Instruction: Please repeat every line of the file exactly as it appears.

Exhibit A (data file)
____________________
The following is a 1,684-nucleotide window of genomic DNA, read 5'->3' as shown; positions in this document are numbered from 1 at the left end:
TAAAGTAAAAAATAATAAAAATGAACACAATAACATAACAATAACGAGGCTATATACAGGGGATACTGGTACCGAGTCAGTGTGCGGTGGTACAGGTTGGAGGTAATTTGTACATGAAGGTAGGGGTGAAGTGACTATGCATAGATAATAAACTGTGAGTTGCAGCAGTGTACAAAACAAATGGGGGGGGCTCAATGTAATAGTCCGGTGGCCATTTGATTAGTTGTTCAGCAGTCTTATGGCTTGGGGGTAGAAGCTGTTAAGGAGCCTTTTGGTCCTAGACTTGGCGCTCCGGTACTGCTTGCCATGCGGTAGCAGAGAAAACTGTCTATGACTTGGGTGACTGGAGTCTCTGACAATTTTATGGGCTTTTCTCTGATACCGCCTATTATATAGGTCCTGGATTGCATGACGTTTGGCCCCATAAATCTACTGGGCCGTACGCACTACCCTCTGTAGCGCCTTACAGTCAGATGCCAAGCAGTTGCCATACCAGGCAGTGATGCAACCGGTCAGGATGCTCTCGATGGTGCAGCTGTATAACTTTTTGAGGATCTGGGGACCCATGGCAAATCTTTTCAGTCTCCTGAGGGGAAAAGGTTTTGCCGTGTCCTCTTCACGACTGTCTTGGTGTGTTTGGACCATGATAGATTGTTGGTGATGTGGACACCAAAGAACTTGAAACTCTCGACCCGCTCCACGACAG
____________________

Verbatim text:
The following is a 1,684-nucleotide window of genomic DNA, read 5'->3' as shown; positions in this document are numbered from 1 at the left end:
TAAAGTAAAAAATAATAAAAATGAACACAATAACATAACAATAACGAGGCTATATACAGGGGATACTGGTACCGAGTCAGTGTGCGGTGGTACAGGTTGGAGGTAATTTGTACATGAAGGTAGGGGTGAAGTGACTATGCATAGATAATAAACTGTGAGTTGCAGCAGTGTACAAAACAAATGGGGGGGGCTCAATGTAATAGTCCGGTGGCCATTTGATTAGTTGTTCAGCAGTCTTATGGCTTGGGGGTAGAAGCTGTTAAGGAGCCTTTTGGTCCTAGACTTGGCGCTCCGGTACTGCTTGCCATGCGGTAGCAGAGAAAACTGTCTATGACTTGGGTGACTGGAGTCTCTGACAATTTTATGGGCTTTTCTCTGATACCGCCTATTATATAGGTCCTGGATTGCATGACGTTTGGCCCCATAAATCTACTGGGCCGTACGCACTACCCTCTGTAGCGCCTTACAGTCAGATGCCAAGCAGTTGCCATACCAGGCAGTGATGCAACCGGTCAGGATGCTCTCGATGGTGCAGCTGTATAACTTTTTGAGGATCTGGGGACCCATGGCAAATCTTTTCAGTCTCCTGAGGGGAAAAGGTTTTGCCGTGTCCTCTTCACGACTGTCTTGGTGTGTTTGGACCATGATAGATTGTTGGTGATGTGGACACCAAAGAACTTGAAACTCTCGACCCGCTCCACGACAG